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Molecular Classification of Breast Cancer

Reviewers: Dharam M. Ramnani, MD

Like most other cancers, breast carcinoma exhibits an abnormal pattern of gene expression. With the advancements in technology, it has become possible to study thousands of mRNAs simultaneously from a group of tumors to develop gene expression profiles (molecular signatures). These molecular signatures may become useful for diagnosis, predicting tumor behavior, as well as selecting appropriate therapy for individual patients.

The major drivers of breast cancer pathogenesis are hormone receptor-related genes, HER2 cluster of genes, and proliferation-associated genes. Based on the similarities of gene expression profiles using a hierarchical clustering, breast cancer has been subdivided into luminal A, luminal B, HER2-enriched, and basal-like subtypes. The features of individual subtypes are discussed with the photomicrographs.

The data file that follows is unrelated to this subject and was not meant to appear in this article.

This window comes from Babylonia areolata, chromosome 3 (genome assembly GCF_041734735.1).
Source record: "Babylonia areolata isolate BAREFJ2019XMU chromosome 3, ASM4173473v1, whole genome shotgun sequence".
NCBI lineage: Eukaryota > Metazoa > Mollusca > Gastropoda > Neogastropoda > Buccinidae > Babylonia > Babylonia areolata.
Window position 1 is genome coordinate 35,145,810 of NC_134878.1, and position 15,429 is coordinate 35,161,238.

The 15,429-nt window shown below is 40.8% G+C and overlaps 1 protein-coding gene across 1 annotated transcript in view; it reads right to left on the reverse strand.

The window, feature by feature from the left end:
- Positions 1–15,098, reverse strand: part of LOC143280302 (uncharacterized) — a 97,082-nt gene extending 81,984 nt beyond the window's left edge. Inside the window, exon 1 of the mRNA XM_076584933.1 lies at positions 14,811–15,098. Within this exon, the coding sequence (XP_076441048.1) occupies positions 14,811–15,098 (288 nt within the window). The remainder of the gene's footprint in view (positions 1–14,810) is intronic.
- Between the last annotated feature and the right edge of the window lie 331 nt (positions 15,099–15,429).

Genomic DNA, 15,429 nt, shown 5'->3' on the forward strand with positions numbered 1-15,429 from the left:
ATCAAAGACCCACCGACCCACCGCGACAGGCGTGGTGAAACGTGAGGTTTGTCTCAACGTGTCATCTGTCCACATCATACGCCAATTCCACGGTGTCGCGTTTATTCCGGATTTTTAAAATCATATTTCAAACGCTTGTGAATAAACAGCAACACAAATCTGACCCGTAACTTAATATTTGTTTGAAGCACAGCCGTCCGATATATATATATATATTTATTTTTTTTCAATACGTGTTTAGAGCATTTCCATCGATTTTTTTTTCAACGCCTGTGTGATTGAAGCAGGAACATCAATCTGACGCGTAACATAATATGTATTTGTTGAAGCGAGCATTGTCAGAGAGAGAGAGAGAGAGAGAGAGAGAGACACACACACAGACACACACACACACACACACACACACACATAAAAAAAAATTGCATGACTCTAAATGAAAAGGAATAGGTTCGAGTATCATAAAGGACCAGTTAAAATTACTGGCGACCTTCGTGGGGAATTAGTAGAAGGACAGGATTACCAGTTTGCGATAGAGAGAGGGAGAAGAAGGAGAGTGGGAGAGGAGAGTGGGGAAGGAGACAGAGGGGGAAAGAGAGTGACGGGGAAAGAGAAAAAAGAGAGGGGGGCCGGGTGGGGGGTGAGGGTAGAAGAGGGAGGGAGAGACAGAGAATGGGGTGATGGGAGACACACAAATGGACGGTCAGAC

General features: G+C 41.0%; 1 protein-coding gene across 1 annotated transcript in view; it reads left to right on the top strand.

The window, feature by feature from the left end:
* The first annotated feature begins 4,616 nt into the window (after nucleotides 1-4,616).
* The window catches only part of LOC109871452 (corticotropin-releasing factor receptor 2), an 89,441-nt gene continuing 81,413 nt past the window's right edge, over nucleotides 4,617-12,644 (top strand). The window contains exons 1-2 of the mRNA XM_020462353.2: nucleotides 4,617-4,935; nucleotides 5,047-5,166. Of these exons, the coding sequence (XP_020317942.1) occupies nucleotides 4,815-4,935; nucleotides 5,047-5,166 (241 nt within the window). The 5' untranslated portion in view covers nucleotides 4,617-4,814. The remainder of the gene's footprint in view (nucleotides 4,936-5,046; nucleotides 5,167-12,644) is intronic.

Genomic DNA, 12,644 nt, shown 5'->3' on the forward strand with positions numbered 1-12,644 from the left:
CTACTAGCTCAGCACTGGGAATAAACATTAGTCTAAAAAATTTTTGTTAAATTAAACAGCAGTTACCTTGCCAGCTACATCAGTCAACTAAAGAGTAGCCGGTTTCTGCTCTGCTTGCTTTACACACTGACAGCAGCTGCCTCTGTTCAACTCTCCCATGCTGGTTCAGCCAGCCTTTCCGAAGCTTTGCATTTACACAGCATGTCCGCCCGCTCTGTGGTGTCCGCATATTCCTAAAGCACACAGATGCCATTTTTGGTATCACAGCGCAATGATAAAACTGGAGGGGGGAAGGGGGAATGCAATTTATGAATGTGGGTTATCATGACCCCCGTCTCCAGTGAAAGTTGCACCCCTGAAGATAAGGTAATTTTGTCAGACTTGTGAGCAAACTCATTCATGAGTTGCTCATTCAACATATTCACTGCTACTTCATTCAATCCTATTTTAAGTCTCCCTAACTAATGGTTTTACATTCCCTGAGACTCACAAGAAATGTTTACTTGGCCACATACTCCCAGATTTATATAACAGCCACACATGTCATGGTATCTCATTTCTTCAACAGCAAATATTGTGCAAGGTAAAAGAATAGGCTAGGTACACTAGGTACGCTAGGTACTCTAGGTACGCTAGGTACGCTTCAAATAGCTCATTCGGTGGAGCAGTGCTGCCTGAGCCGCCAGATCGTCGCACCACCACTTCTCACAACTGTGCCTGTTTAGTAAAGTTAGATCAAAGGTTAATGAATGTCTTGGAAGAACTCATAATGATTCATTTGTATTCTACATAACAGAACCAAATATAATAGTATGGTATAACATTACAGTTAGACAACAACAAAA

The clinical utility of routine molecular profiling of individual breast cancers is still uncertain. The results appear to be dependent on the platform and data analysis techniques used. Meanwhile, the traditional histopathologic grading (Nottingham combined histologic grade) is the standard of care and is unlikely to be replaced soon.

1. DeVita, V. T., Lawrence, T. S., & Rosenberg, S. A. (2015). Cancer Principles & Practice of Oncology: Primer of the Molecular Biology of Cancer Second Edition. Wolters Kluwer.
2. Allison, K. H.; Molecular Pathology of Breast Cancer - What a Pathologist Needs to Know. Am J Clin Pathol 2012;138:770-780.

Luminal A

Luminal B